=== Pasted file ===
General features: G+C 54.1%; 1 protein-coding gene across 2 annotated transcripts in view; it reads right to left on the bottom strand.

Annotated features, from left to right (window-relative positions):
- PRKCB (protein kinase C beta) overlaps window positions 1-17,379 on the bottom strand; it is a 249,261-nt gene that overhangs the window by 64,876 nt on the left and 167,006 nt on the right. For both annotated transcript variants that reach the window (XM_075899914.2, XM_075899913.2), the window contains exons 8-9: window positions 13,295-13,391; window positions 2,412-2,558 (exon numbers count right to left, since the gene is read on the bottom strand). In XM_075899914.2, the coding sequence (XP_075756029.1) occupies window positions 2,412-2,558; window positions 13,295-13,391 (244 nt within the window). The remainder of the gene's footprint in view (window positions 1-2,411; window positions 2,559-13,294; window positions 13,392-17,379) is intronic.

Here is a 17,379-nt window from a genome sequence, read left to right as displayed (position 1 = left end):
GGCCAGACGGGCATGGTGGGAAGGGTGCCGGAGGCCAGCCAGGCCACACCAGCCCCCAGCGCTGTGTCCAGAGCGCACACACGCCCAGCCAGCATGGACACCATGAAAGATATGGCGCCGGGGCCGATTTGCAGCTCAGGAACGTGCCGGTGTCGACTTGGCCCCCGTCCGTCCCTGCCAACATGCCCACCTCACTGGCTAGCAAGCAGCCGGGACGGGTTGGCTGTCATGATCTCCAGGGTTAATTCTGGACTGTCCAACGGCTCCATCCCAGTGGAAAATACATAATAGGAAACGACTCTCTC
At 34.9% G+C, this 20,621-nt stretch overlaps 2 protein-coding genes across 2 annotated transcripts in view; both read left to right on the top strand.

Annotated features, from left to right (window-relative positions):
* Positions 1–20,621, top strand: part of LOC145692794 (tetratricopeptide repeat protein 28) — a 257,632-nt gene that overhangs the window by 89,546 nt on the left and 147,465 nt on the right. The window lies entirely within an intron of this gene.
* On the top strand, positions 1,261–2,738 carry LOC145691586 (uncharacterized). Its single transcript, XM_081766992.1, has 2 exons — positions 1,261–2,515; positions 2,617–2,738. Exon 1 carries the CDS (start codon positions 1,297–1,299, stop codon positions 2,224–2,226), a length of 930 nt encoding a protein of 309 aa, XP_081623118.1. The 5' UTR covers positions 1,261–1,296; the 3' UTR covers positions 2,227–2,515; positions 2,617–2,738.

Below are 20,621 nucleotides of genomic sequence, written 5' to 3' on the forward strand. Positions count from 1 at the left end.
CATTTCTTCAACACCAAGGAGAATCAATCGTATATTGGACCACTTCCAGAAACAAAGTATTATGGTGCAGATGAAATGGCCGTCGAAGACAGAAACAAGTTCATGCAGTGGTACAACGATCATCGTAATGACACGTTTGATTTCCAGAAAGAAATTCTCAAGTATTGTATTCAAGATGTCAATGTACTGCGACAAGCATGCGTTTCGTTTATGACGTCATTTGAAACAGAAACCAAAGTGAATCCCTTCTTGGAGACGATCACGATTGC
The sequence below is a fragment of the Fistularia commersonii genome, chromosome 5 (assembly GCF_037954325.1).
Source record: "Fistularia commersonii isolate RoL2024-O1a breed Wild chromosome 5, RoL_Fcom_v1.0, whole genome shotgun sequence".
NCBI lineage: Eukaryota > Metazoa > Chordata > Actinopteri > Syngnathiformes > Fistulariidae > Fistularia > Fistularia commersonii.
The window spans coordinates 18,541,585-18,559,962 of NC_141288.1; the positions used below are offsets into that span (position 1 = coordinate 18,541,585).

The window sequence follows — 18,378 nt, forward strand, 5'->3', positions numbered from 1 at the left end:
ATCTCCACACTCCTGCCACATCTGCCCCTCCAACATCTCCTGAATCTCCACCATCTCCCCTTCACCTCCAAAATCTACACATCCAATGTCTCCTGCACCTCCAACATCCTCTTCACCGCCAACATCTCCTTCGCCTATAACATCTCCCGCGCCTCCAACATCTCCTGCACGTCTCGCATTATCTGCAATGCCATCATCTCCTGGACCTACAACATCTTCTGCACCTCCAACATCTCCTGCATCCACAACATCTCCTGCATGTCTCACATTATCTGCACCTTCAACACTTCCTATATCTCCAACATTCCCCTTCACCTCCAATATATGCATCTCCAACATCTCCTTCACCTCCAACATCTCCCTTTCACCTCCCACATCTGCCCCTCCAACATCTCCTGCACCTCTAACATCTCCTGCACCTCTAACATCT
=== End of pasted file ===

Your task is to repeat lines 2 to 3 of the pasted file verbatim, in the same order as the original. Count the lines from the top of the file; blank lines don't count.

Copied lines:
Annotated features, from left to right (window-relative positions):
- PRKCB (protein kinase C beta) overlaps window positions 1-17,379 on the bottom strand; it is a 249,261-nt gene that overhangs the window by 64,876 nt on the left and 167,006 nt on the right. For both annotated transcript variants that reach the window (XM_075899914.2, XM_075899913.2), the window contains exons 8-9: window positions 13,295-13,391; window positions 2,412-2,558 (exon numbers count right to left, since the gene is read on the bottom strand). In XM_075899914.2, the coding sequence (XP_075756029.1) occupies window positions 2,412-2,558; window positions 13,295-13,391 (244 nt within the window). The remainder of the gene's footprint in view (window positions 1-2,411; window positions 2,559-13,294; window positions 13,392-17,379) is intronic.